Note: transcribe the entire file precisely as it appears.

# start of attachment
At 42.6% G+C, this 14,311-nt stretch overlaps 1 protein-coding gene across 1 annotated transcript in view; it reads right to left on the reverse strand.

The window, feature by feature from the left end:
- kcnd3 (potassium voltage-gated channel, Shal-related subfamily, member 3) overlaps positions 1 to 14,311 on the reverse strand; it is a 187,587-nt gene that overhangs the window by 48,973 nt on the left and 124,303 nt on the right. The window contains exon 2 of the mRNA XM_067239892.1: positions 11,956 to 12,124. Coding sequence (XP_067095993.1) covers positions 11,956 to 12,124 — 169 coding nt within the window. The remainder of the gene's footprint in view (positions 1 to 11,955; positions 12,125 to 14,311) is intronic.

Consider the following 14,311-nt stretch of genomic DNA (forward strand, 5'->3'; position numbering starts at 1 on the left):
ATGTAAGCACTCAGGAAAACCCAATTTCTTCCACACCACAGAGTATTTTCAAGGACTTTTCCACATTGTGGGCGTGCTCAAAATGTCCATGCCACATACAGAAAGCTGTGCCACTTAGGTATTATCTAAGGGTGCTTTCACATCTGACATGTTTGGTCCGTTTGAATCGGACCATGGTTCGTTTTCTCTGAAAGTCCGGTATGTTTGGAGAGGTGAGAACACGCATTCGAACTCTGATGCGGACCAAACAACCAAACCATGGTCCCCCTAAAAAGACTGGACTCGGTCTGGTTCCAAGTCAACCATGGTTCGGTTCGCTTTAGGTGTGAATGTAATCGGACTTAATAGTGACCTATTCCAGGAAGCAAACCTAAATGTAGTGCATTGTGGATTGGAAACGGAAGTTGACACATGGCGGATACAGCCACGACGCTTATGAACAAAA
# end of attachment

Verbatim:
At 42.6% G+C, this 14,311-nt stretch overlaps 1 protein-coding gene across 1 annotated transcript in view; it reads right to left on the reverse strand.

The window, feature by feature from the left end:
- kcnd3 (potassium voltage-gated channel, Shal-related subfamily, member 3) overlaps positions 1 to 14,311 on the reverse strand; it is a 187,587-nt gene that overhangs the window by 48,973 nt on the left and 124,303 nt on the right. The window contains exon 2 of the mRNA XM_067239892.1: positions 11,956 to 12,124. Coding sequence (XP_067095993.1) covers positions 11,956 to 12,124 — 169 coding nt within the window. The remainder of the gene's footprint in view (positions 1 to 11,955; positions 12,125 to 14,311) is intronic.

Consider the following 14,311-nt stretch of genomic DNA (forward strand, 5'->3'; position numbering starts at 1 on the left):
ATGTAAGCACTCAGGAAAACCCAATTTCTTCCACACCACAGAGTATTTTCAAGGACTTTTCCACATTGTGGGCGTGCTCAAAATGTCCATGCCACATACAGAAAGCTGTGCCACTTAGGTATTATCTAAGGGTGCTTTCACATCTGACATGTTTGGTCCGTTTGAATCGGACCATGGTTCGTTTTCTCTGAAAGTCCGGTATGTTTGGAGAGGTGAGAACACGCATTCGAACTCTGATGCGGACCAAACAACCAAACCATGGTCCCCCTAAAAAGACTGGACTCGGTCTGGTTCCAAGTCAACCATGGTTCGGTTCGCTTTAGGTGTGAATGTAATCGGACTTAATAGTGACCTATTCCAGGAAGCAAACCTAAATGTAGTGCATTGTGGATTGGAAACGGAAGTTGACACATGGCGGATACAGCCACGACGCTTATGAACAAAA